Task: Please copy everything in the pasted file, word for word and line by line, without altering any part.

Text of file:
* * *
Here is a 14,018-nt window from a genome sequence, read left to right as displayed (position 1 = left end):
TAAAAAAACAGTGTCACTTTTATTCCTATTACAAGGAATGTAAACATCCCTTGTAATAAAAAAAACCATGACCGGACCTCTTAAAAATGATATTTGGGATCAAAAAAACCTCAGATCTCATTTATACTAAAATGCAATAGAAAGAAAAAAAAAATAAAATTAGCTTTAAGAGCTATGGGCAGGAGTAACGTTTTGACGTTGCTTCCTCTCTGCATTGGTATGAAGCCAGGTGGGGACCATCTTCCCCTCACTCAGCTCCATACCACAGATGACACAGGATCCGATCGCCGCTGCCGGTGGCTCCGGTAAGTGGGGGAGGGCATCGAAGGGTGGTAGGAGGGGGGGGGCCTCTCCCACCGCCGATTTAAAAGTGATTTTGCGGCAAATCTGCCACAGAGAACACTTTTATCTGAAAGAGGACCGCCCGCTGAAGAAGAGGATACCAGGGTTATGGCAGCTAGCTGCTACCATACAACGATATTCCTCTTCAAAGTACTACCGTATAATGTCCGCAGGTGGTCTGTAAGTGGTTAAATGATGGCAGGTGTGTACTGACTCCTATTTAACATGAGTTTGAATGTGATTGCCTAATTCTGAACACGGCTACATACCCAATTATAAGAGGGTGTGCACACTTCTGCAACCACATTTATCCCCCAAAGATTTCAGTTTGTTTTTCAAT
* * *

Here is a 14,018-nt window from a genome sequence, read left to right as displayed (position 1 = left end):
TAAAAAAACAGTGTCACTTTTATTCCTATTACAAGGAATGTAAACATCCCTTGTAATAAAAAAAACCATGACCGGACCTCTTAAAAATGATATTTGGGATCAAAAAAACCTCAGATCTCATTTATACTAAAATGCAATAGAAAGAAAAAAAAAATAAAATTAGCTTTAAGAGCTATGGGCAGGAGTAACGTTTTGACGTTGCTTCCTCTCTGCATTGGTATGAAGCCAGGTGGGGACCATCTTCCCCTCACTCAGCTCCATACCACAGATGACACAGGATCCGATCGCCGCTGCCGGTGGCTCCGGTAAGTGGGGGAGGGCATCGAAGGGTGGTAGGAGGGGGGGGGCCTCTCCCACCGCCGATTTAAAAGTGATTTTGCGGCAAATCTGCCACAGAGAACACTTTTATCTGAAAGAGGACCGCCCGCTGAAGAAGAGGATACCAGGGTTATGGCAGCTAGCTGCTACCATACAACGATATTCCTCTTCAAAGTACTACCGTATAATGTCCGCAGGTGGTCTGTAAGTGGTTAAATGATGGCAGGTGTGTACTGACTCCTATTTAACATGAGTTTGAATGTGATTGCCTAATTCTGAACACGGCTACATACCCAATTATAAGAGGGTGTGCACACTTCTGCAACCACATTTATCCCCCAAAGATTTCAGTTTGTTTTTCAAT